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November 2015

A rested bird and a sharp knife are essential

1. Carve out a proper amount of time to cook the turkey. When coordinating your schedule Thanksgiving morning, keep in mind that between taking the turkey out of the oven and carving it, you should allot about 20 minutes. This waiting period is not frivolous. It makes the handling of the hot turkey easier on your hands, and it gives the meat’s juices crucial time to redistribute. 2.  If your turkey is tied, remove the string. Then remove each leg and thigh from the body of the turkey, using your hands to separate and your knife to slice through the meat.

Two ways you can help this week

As the season of thanks and giving approaches, sharing is the best way to stoke your gratitude.     This week is your time to share through Harvest of Plenty and Operation Christmas Child.     Help Operation Christmas Child send shoe boxes full of gifts to 11 million children in need around the world in Samaritan’s Purse giant annual Christmas project.     Choose a shoebox-sized box and fill it as you like with toys, school supplies, hygiene items and notes of encouragement.

Final year for Festival of Trees

In the Festival of Trees, Calvert Hospice forged a link between their end-of-life mission and joy in the world.     For 27 years, on the day after Thanksgiving, Hospice volunteers have created a magical forest of Christmas trees adorned in whimsy and wonder.     “It’s a wonderful event that really kicks off the season and gets everyone in the spirit of the holidays,” says Hospice board president Gail Gibson.

Auction and gala shines spotlight on science center

The Carrie Weedon Science Center in Galesville is a place with an uncertain future but, its backers say, a great present.     The former elementary school has been home to Anne Arundel County’s outdoor education program since 1988, a science field trip destination for elementary students countywide.     Now, the School Board is weighing turning Carrie Weedon, along with 125 other facilities across the county, into an early education center.

A sweet potato the size of a turkey

This sweet potato could be the vegetarian answer to the Thanksgiving turkey.     It looks the part, though Birgit Sharp — who grew the lookalike at American Chestnut Land Trust’s Double Oak Farm in Prince Frederick — calls it The Swan.     At 25 pounds, nine and one-quarter ounces, it’s big enough to do the job.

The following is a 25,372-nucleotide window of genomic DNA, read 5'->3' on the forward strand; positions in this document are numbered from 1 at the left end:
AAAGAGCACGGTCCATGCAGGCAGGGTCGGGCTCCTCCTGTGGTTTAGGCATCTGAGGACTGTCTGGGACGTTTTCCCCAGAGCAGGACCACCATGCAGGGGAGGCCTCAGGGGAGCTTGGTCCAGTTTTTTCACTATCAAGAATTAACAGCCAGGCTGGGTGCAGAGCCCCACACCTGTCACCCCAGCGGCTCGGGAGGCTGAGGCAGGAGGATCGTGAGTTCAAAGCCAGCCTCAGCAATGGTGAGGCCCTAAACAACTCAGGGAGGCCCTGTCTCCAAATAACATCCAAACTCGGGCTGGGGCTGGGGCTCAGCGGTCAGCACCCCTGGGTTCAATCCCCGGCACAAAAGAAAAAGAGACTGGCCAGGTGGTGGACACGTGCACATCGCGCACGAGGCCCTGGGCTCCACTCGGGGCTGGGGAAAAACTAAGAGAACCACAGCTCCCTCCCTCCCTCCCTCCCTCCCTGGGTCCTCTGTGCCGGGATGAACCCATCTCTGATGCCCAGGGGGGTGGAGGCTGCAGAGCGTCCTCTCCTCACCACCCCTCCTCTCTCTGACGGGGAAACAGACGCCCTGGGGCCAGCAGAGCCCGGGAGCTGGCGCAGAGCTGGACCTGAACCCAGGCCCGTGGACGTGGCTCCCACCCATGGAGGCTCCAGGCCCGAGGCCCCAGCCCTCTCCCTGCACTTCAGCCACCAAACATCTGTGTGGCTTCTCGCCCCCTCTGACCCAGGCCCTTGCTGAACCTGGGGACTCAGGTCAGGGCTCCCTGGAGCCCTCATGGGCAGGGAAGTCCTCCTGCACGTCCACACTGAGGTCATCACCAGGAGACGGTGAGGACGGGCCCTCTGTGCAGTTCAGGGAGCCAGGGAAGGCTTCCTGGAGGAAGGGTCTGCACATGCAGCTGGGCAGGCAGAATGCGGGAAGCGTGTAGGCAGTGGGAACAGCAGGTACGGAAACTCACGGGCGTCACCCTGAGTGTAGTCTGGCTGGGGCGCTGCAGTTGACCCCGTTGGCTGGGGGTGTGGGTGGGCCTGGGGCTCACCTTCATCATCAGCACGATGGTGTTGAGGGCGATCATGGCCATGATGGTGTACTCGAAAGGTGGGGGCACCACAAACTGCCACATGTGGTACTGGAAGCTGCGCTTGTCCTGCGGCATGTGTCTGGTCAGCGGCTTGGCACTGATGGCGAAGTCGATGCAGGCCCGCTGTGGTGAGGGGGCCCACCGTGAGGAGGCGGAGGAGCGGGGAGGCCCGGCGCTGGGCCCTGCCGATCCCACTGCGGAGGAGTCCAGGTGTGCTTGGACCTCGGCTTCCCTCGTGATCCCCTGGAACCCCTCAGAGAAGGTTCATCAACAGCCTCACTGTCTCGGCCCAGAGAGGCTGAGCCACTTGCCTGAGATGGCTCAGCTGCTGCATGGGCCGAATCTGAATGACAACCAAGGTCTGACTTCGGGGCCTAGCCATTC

For the third year the Coast Guard Auxiliary Drum Point Flotilla has come together to help those less fortunate by sponsoring a food drive within their unit for Chesapeake Cares Food Pantry.     Members of the unit donated 67.2 pounds of non-perishable food items that would supplement a turkey for Thanksgiving. They also donated $140, which according to Patty Fiegel from the pantry, will supply another 700 pounds of food, which equates to five pounds of food for every dollar donated.

Thanksgiving is coming, with Christmas right behind

Perfect Thanksgiving weather, don’t you think?     Propelled by the gusty winds of autumn, fallen leaves dance the season. But not all have fallen, and trees glow with color, green and yellow yielding to scarlet, mahogany and umber, further gilded by long rays of the low sun. Cattails and reeds sway, and pine cones drop, all spreading their seed.     Above us, Vs of honking geese and ducks fly, pulling our eyes skyward to dramatic vistas of cloud and color.

Scientific suppositions clash with religious superstitions at the United States Naval Academy

Bertolt Brecht’s key question in his play Galileo — whether society can stand on doubt and not on faith — refers to the astronomer’s trial by the Inquisition for his heretical theory of heliocentricity. The question had parallel relevance on Galileo’s opening night at the Naval Academy, just hours after terrorist attacks in Paris.

Since plastic leaf bags aren’t biodegradable, their residue will remain in the soil for eternity

Use wet-strength paper bags in place of plastic bags for curbside yard debris collection: That’s the plea of the Anne Arundel County Department of Public Works.

There’s a lot to see before dawn

Venus, Jupiter and Mars command the pre-dawn sky, strung out in a nearly straight line above the east horizon. The first-magnitude star Spica crests the horizon a little before sunrise, adding a fourth point in the string of lights.